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NEWS | Oct. 21, 2015

JBSA-Fort Sam Houston members demonstrate installation’s rich military heritage

Joint Base San Antonio-Randolph Public Affairs

Air Force history came alive Oct. 14 when the Airman Heritage Museum and Enlisted Character Development Center hosted a living history heritage ride tour where U.S. military aviation began.

The event, supporting Air Education and Training Command commander Lt. Gen. Darryl Roberson’s first AETC Senior Leaders’ Conference, included volunteer re-enactors portraying Air Force legends during a tour of historic Joint Base San Antonio-Fort Sam Houston.   

“I have a family member who was in the Army Air Corps, so this event was a great opportunity to wear a similar uniform,” Airman 1st Class Lucas Hurt, 502nd Security Forces Squadron entry controller, said. “It’s important to remember our history; not knowing how far you’ve come makes it easier to lose your way in the future.”

Military aviation began at Fort Sam Houston with Lt. Benjamin Foulois’ flight in March 1910.  Foulois, who would later become Chief of the Army Air Corps, had been trained by the Wright Brothers and was ordered to Fort Sam Houston to learn how to fly the Wright B Flyer.  Foulois made the first military operational flight in U.S. history in Aeroplane No. 1, and was for a time, the U.S. military’s only pilot and their entire Air Force.          

“Fort Sam Houston was the birth place of military aviation,” Rudy Purificato, Airmen Heritage Museum and Enlisted Character Development Center command curator, said. “The main focus of JBSA’s two museums is to transform the mindset of the training environment by educating new military members on enlisted heritage and the enlisted contributions to aviation history.”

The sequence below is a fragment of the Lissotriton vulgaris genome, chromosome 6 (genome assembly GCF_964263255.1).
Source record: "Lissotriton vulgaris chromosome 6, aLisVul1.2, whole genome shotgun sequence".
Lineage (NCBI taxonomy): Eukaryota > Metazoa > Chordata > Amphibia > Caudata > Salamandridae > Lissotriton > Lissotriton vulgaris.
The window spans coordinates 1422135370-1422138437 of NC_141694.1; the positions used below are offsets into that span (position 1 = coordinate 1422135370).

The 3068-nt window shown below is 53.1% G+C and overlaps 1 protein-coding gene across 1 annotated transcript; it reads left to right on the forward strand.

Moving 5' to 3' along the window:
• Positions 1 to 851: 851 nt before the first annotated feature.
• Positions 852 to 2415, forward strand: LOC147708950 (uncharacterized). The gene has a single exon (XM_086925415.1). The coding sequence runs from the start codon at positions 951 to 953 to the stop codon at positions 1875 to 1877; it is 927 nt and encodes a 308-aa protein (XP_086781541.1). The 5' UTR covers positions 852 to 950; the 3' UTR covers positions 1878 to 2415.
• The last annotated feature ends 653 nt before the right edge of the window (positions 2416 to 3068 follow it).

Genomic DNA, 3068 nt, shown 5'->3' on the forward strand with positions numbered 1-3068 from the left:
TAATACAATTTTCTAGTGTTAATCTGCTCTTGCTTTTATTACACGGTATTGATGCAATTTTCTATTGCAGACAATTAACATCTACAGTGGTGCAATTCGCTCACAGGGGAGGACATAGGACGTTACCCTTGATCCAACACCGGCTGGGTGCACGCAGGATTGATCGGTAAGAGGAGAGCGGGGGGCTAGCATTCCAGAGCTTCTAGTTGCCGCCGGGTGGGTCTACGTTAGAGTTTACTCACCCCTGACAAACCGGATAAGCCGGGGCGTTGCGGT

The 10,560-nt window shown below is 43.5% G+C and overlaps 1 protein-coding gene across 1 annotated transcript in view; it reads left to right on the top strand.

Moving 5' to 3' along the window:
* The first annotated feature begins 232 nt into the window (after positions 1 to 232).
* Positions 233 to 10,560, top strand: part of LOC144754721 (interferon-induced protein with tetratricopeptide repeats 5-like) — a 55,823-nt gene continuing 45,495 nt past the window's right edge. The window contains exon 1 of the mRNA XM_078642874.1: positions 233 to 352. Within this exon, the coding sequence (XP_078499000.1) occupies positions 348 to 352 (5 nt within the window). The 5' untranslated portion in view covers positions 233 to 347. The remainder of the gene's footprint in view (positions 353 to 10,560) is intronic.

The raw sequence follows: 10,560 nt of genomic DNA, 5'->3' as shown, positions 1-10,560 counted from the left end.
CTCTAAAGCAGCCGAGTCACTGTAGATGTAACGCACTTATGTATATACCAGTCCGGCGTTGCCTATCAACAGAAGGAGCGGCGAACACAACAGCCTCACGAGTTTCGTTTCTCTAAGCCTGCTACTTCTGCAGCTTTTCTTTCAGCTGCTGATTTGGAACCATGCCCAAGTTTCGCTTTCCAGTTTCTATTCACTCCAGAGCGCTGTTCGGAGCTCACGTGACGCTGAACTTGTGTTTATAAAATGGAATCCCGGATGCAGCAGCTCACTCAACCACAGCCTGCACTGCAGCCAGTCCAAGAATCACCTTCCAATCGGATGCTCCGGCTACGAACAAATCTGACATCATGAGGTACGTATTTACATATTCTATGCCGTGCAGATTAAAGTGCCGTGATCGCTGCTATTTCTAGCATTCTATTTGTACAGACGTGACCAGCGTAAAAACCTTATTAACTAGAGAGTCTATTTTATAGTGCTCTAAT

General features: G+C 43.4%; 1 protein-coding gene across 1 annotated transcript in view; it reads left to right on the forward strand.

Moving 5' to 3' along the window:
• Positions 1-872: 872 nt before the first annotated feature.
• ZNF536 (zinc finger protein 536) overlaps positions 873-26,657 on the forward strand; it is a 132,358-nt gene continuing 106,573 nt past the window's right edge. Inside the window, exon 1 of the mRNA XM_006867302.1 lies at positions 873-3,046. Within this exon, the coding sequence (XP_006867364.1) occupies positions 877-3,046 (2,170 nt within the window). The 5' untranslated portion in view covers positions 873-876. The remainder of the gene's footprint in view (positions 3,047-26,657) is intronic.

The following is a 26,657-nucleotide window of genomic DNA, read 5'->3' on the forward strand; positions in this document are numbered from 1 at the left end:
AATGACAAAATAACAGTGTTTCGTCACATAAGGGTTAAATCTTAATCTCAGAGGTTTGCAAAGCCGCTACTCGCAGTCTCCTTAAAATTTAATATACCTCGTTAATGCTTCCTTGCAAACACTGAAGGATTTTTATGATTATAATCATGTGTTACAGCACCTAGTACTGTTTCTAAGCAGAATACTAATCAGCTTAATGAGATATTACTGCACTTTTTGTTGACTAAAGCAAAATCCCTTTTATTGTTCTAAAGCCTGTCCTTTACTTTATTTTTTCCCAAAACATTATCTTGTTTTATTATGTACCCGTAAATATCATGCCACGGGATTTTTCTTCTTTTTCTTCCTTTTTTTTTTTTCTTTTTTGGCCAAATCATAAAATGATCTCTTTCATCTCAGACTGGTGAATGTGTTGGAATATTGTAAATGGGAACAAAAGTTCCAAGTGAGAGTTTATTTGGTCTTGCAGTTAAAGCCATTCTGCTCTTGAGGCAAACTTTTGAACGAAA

The highlight of the day was a visit to the actual location where Foulois made his historic flight, the Foulois monument at the main flagpole at MacArthur Parade Field. A dramatic skit also took place at the site with a re-enactor portraying Vernon Burge, the first enlisted pilot who helped Foulois as an aviation mechanic and who came up with the idea for adding landing gear to the lieutenant’s aeroplane.   

The tour also included visits to the 19th Century staff post homes of Col. Billy Mitchell, champion of airpower and strategic bombing, Foulois’ home and Gen. John Pershing’s home where he lived shortly after employing airpower operationally for the first in U.S. history during the 1916 Punitive Expedition against Mexican revolutionary Pancho Villa.  The tour concluded with a visit to the Fort Sam Houston Museum at the Quadrangle to view a special military aviation exhibit, featuring a live performance by a re-enactor portraying Foulois. 

Though heritage rides are designed to educate junior and senior leaders on the history of local units and are usually held in conjunction with a conference or exercise, the rides also contribute to the bigger picture of educating younger military generations.